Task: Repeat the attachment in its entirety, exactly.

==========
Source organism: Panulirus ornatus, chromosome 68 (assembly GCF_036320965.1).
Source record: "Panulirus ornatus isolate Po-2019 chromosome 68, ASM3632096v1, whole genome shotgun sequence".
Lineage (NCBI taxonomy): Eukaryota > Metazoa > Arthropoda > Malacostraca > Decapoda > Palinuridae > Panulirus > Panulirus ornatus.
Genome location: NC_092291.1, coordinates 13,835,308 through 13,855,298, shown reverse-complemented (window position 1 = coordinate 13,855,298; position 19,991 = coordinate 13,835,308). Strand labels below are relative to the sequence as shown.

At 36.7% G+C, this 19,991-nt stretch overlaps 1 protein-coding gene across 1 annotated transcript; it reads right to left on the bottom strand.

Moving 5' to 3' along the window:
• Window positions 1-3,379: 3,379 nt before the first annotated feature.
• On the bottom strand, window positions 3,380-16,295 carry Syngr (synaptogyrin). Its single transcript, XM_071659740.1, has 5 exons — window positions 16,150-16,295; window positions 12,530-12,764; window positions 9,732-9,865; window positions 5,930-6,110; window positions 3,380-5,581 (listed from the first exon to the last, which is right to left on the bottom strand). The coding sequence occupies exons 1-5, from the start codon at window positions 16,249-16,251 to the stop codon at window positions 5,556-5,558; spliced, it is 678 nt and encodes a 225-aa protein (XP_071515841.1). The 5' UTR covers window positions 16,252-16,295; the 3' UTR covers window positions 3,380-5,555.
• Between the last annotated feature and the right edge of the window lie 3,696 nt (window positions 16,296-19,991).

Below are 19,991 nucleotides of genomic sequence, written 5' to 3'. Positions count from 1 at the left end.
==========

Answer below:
Source organism: Panulirus ornatus, chromosome 68 (assembly GCF_036320965.1).
Source record: "Panulirus ornatus isolate Po-2019 chromosome 68, ASM3632096v1, whole genome shotgun sequence".
Lineage (NCBI taxonomy): Eukaryota > Metazoa > Arthropoda > Malacostraca > Decapoda > Palinuridae > Panulirus > Panulirus ornatus.
Genome location: NC_092291.1, coordinates 13,835,308 through 13,855,298, shown reverse-complemented (window position 1 = coordinate 13,855,298; position 19,991 = coordinate 13,835,308). Strand labels below are relative to the sequence as shown.

At 36.7% G+C, this 19,991-nt stretch overlaps 1 protein-coding gene across 1 annotated transcript; it reads right to left on the bottom strand.

Moving 5' to 3' along the window:
• Window positions 1-3,379: 3,379 nt before the first annotated feature.
• On the bottom strand, window positions 3,380-16,295 carry Syngr (synaptogyrin). Its single transcript, XM_071659740.1, has 5 exons — window positions 16,150-16,295; window positions 12,530-12,764; window positions 9,732-9,865; window positions 5,930-6,110; window positions 3,380-5,581 (listed from the first exon to the last, which is right to left on the bottom strand). The coding sequence occupies exons 1-5, from the start codon at window positions 16,249-16,251 to the stop codon at window positions 5,556-5,558; spliced, it is 678 nt and encodes a 225-aa protein (XP_071515841.1). The 5' UTR covers window positions 16,252-16,295; the 3' UTR covers window positions 3,380-5,555.
• Between the last annotated feature and the right edge of the window lie 3,696 nt (window positions 16,296-19,991).

Below are 19,991 nucleotides of genomic sequence, written 5' to 3'. Positions count from 1 at the left end.